Last month, the WHO warned against the use of such sweeteners and advised against the use of them to control body weight. They said that these products do not decrease body fat in adults or children long-term, and that their use may in fact increase certain health risks like type 2 diabetes and cardiovascular disease.

Now I have never felt comfortable using them so I really don't have a horse in this race. But I saw an interesting article on Medium today debunking the findings. Healthy objective counterpoint is always good. It is written by a man named Gideon MK who says that he is an epidemiologist and writer. He says you would have to drink 50,000 cans of sweetened soda to get to the damage level!

If you are not a member you might not be able to read it so I will synopsize with a little cut and paste.

Artificial sweeteners make headlines with an almost boringly predictable regularity. Whether it’s a scary story about heart disease, or some new fears that they’re secretly plotting to blow up Mt Rushmore, there’s always some new worry that makes headlines about sweet things that we put in our bodies.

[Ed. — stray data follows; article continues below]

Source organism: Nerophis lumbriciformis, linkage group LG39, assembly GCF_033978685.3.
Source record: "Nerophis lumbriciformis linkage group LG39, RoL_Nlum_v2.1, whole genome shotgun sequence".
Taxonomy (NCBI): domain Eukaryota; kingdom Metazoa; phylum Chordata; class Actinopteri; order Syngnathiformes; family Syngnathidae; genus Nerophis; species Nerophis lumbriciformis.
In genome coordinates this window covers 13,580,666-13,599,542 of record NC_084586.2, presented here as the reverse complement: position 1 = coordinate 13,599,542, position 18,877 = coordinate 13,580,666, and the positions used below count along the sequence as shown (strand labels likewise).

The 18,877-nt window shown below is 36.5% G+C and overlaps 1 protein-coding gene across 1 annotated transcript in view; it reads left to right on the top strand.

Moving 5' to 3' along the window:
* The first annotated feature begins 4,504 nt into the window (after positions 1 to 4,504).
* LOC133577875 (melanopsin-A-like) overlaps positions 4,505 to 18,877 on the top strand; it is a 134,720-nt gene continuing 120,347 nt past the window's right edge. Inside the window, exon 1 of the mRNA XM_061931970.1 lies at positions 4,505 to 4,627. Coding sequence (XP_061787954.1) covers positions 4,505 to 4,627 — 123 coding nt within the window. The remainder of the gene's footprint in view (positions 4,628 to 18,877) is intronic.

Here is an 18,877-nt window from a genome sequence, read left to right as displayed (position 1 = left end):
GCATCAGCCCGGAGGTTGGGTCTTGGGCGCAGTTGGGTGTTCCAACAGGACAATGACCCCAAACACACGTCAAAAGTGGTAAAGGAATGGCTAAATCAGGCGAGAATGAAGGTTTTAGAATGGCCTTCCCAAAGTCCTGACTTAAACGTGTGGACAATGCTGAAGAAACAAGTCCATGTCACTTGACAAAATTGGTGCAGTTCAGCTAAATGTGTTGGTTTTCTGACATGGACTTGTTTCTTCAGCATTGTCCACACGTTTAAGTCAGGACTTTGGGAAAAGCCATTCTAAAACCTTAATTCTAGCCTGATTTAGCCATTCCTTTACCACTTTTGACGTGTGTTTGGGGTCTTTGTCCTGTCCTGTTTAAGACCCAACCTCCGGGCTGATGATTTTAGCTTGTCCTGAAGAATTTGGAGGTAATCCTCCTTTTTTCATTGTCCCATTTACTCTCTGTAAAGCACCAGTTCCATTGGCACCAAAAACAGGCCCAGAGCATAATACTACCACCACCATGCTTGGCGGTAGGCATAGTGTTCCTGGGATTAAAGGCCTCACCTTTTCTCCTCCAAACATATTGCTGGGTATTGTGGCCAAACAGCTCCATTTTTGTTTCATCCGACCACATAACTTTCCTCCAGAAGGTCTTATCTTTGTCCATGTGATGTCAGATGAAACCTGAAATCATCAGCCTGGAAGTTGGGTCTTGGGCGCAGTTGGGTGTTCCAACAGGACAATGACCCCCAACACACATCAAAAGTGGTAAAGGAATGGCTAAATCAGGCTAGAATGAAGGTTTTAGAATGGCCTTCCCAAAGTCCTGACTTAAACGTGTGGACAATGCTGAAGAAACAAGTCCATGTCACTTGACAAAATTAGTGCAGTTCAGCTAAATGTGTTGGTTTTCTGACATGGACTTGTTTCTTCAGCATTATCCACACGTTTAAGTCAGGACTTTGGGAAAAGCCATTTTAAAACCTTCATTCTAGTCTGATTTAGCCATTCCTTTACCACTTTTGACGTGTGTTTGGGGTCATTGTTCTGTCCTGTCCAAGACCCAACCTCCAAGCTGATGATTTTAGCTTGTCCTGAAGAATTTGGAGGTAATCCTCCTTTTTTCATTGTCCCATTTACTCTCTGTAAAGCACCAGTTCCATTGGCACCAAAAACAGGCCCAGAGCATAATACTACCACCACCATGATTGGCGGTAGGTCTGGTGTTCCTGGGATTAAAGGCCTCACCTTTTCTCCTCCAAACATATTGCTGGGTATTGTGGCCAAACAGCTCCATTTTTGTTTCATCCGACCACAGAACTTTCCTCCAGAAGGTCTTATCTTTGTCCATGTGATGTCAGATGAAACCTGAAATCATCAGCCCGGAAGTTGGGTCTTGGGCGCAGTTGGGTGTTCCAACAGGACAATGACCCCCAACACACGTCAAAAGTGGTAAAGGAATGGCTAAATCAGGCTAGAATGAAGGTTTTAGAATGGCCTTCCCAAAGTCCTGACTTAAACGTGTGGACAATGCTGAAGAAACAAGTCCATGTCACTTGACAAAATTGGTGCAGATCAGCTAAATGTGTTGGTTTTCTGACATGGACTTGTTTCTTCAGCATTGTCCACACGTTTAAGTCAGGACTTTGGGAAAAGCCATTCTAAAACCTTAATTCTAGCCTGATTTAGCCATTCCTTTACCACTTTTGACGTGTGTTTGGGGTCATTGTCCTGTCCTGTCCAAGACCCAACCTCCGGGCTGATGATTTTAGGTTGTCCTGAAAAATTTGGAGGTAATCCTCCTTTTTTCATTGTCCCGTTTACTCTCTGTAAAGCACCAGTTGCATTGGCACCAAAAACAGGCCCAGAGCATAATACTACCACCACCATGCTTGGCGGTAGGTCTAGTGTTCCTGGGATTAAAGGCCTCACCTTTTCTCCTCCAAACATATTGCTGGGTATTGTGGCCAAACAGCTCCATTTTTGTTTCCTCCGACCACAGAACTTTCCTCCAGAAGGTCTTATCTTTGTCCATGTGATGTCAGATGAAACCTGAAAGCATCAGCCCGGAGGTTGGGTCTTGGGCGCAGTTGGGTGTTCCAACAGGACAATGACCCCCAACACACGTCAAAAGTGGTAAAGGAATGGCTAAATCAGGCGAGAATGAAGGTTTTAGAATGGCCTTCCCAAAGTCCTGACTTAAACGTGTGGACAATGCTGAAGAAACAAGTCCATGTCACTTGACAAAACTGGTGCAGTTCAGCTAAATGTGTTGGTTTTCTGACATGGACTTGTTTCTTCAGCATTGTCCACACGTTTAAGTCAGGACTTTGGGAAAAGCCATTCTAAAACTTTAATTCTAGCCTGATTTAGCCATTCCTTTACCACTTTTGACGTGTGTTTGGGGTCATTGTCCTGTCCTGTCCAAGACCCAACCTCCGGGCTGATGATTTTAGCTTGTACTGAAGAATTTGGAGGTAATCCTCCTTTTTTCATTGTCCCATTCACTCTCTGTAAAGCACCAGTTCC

The news recently is no different. Headlines across the globe have been screaming that sucralose, the artificial sweetener found in Splenda and some cans of Diet Coke, is genotoxic and giving everyone cancer. Apparently if you eat Splenda, rather than losing weight, you’ll degrade your insides into a sludge-like goop. Scary.

Fortunately for all of us who like artificially-sweetened things, the news is not nearly as scary as the headlines suggest. In reality, it’s extremely unlikely that these results mean much if anything for human health.

The study that has everyone in a tizzy is what’s known as lab-bench research, sometimes called basic science. The authors took sucralose-6-acetate, a product of sucralose that is created in your gut when you eat sucralose, and added it to some petri dishes with rat and then human cells to see what happened. They then looked at several markers of potential cell damage, and found that these were slightly elevated at the highest concentrations of sucralose-6-acetate that they used.